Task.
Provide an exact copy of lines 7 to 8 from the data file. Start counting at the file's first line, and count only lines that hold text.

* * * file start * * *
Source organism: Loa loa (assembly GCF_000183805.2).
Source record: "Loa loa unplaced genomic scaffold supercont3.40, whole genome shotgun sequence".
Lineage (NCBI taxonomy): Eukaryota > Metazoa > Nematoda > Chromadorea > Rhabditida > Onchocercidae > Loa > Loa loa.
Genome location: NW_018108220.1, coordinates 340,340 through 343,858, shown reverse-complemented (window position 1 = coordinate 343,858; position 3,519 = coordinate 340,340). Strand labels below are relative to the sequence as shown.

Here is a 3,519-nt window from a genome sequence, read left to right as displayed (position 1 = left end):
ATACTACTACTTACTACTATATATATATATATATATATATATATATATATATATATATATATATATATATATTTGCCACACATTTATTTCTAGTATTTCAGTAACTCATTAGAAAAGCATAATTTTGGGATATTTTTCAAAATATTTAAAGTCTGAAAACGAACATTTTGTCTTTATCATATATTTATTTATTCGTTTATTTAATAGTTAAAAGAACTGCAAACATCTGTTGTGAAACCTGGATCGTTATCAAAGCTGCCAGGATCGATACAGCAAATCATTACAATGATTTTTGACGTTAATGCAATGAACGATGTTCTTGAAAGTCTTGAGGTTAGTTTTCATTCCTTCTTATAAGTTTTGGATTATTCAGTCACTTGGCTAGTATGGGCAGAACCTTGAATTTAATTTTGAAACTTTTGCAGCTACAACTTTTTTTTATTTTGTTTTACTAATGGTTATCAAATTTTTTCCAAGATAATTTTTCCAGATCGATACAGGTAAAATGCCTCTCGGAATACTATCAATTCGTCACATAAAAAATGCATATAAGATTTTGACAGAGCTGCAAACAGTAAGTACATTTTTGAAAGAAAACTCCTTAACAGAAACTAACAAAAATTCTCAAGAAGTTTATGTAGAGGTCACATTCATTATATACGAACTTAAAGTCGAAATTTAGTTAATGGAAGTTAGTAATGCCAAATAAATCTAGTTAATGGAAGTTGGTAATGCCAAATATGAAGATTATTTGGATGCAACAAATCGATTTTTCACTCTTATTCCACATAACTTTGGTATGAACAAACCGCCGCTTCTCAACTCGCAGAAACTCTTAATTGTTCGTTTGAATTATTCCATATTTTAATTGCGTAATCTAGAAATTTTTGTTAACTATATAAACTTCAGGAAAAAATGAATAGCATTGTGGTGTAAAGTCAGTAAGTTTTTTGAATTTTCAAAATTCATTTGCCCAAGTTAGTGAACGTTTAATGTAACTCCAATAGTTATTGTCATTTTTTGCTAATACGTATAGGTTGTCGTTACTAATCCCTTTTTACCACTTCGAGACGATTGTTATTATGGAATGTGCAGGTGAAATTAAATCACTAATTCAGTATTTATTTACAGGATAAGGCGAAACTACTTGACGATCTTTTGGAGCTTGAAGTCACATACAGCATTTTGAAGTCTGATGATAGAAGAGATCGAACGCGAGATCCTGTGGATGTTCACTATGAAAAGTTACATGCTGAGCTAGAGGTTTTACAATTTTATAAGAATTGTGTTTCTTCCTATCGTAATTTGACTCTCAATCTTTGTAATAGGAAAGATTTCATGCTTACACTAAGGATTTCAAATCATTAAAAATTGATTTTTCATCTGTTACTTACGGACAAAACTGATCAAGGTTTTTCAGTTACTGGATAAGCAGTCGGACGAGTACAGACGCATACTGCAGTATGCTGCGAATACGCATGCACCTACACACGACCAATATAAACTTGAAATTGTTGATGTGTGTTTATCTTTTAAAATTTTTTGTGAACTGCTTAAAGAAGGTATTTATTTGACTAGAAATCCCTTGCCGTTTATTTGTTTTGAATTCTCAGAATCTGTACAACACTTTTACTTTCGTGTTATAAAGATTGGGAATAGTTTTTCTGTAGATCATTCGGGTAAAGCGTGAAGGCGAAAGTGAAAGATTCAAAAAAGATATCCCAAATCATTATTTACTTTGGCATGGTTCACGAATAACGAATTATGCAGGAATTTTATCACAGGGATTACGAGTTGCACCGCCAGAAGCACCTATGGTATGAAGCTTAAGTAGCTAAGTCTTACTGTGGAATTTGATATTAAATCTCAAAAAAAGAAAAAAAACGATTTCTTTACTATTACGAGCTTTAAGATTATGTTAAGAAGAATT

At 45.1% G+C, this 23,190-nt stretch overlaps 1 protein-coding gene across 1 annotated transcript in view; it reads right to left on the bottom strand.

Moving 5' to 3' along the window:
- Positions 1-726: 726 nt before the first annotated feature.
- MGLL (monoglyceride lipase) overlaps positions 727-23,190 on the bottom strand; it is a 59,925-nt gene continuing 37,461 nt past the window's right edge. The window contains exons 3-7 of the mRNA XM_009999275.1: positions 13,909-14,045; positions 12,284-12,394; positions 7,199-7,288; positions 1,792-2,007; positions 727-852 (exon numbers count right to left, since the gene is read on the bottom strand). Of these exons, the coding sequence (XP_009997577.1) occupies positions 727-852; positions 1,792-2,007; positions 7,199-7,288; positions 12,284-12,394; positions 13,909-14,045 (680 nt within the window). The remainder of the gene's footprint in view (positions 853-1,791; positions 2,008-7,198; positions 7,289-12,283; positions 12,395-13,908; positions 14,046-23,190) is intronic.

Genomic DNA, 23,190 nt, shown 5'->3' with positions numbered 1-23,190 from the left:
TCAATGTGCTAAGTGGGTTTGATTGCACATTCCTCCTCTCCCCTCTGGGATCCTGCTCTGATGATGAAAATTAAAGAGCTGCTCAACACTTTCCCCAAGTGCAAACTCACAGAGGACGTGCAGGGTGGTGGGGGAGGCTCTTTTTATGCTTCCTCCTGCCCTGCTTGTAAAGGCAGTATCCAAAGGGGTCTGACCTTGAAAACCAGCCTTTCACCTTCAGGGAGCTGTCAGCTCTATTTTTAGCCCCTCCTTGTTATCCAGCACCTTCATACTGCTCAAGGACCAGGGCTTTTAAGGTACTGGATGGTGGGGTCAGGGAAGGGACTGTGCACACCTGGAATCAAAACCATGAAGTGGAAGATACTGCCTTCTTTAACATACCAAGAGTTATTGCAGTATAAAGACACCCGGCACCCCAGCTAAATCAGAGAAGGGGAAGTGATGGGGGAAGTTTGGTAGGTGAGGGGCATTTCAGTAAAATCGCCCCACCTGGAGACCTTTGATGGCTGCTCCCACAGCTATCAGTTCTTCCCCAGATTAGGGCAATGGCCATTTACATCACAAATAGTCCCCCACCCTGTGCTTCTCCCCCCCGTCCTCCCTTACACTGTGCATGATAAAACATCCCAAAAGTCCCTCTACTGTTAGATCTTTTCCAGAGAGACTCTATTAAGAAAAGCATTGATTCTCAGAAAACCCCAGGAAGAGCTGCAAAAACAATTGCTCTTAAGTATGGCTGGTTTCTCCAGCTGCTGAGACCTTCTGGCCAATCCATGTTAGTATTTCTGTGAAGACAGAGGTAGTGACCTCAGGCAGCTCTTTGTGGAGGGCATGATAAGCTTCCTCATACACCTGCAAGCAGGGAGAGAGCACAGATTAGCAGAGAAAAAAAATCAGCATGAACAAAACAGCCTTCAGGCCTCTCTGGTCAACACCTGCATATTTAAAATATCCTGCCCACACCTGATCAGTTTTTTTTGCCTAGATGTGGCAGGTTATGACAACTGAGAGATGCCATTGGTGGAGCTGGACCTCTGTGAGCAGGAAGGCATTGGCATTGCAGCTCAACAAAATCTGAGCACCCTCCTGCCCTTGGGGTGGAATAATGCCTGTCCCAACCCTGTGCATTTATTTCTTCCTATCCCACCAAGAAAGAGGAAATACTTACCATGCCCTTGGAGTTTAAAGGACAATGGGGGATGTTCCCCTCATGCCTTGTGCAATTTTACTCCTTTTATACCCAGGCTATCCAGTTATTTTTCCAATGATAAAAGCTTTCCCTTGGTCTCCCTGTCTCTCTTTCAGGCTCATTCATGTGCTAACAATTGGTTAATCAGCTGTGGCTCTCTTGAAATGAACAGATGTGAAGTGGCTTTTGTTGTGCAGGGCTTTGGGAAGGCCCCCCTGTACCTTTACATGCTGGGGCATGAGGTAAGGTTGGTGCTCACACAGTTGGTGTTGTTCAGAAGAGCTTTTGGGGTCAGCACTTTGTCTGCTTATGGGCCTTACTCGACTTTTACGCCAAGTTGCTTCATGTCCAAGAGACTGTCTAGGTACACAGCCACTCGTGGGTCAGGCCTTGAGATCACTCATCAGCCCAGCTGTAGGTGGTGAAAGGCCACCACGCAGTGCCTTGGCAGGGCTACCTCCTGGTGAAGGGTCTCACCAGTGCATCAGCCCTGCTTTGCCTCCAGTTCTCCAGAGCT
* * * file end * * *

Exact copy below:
At 45.1% G+C, this 23,190-nt stretch overlaps 1 protein-coding gene across 1 annotated transcript in view; it reads right to left on the bottom strand.

Moving 5' to 3' along the window: